A Lancaster man was ordered Friday to face homicide and related charges in Lancaster County Court regarding a house fire in 2010 that killed Olga Sanchez, who was found dead in a second-floor bedroom of her North Plum Street home.
Carlos Montalvo-Rivera, Sanchez’s husband at the time, is charged with setting the fire.
Montalvo-Rivera, 52, is presumed innocent.
A detective testified during a two-hour preliminary hearing Friday morning that Montalvo-Rivera gave numerous conflicting stories about the fatal fire that killed his wife and caused his three children to escape the burning home through an upstairs window.
Lancaster city police Detective Nathan Nickel’s testimony focused on Montalvo-Rivera’s claims that he was knocked unconscious and tied up – by unknown intruders - inside the home before he escaped by jumping out a second-floor window.
Detective Nickel testified that witness statements, medical expert opinions, and what was found at the scene do not match Montalvo-Rivera’s story – which changed as police interviewed him on different days.
Specifically, Detective Nickel said witness statements led him to conclude that Montalvo-Rivera tied himself up after fleeing the home.
A neighbor saw Montalvo-Rivera outside the burning home without his hands tied, and assisted Montalvo-Rivera who was trying to reach the upstairs window he claimed to have jumped from.
Montalvo-Rivera appeared moments later at the front of the house - when several people saw his hands tied.
Regarding the window, Detective Nickel testified it was found closed after Montalvo-Rivera allegedly jumped out of it. The window would not have shut on its own, the detective testified.
“(Montalvo-Rivera) was trying to get up there to open that window, so it could match the rest of his stories,” Assistant District Attorney Travis S. Anderson argued at the end of the preliminary hearing.
Investigators determined Sanchez was “doused” in an accelerant and the fire was deliberately set in the bedroom where Sanchez was found, according to testimony.
ADA Anderson argued that Montalvo-Rivera somehow escaped the home “unsinged, uninjured, clean.”
“Stating he got out in a way he couldn’t have possible got out,” ADA Anderson argued.
Montalvo-Rivera told police he awoke to hear arguing between his wife and an unknown male with a ‘scorpion tattoo” on his neck.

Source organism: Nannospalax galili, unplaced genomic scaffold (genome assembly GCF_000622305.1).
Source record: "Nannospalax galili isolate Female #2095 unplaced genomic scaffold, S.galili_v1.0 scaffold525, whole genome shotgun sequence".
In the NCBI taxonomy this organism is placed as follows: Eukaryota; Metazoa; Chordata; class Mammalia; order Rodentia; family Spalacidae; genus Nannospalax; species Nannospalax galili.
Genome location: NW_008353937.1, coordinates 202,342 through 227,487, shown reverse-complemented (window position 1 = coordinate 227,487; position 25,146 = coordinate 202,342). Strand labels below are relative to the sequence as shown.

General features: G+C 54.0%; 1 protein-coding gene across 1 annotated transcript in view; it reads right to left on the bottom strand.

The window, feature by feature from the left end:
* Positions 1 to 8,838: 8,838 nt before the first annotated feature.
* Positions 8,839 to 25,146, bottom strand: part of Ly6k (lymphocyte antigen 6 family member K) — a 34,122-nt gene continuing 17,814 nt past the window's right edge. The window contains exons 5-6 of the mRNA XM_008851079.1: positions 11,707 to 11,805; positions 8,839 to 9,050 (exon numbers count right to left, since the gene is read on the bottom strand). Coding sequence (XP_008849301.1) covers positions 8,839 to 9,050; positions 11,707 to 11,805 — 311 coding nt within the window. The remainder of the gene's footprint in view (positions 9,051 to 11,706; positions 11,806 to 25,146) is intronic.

ADA Anderson directed the detective to findings that conflicted Montalvo-Rivera’s assertions, which also included:
- Montalvo-Rivera initially told police he and Sanchez had a happy marriage. Police learned and Montalvo-Rivera later admitted there were marital issues. He had moved out for a period of time about a month before the fire.
- Medical experts contradict Montalvo-Rivera’s claim of being knocked unconscious by a blow to the head. Such a blow would have caused brain and head injury, the experts told police. Yet, no injuries were found in a CT scan or observed by emergency responders who assisted Montalvo-Rivera.
- Montalvo-Rivera was wearing sweatpants with a drawstring opening – yet the drawstring was removed. The “bindings” Montalvo-Rivera had around his wrists were made of cloth.
- Several people, including one of Montalvo-Rivera’s daughters, said Montalvo-Rivera’s hands were tied when he appeared at the front of the home. Montalvo-Rivera, in initial interviews with police, said those people were “lying” and that he removed the bindings while inside the home.
Detective Nickel filed charges, including homicide, arson, and multiple counts of attempted homicide and aggravated assault.
At the conclusion of the hearing, District Judge Andrew LeFever ordered Montalvo-Rivera be tried in Lancaster County Court on all charges.
Three counts each of reckless endangerment and endangering welfare were withdrawn before the hearing, due to statute of limitations.
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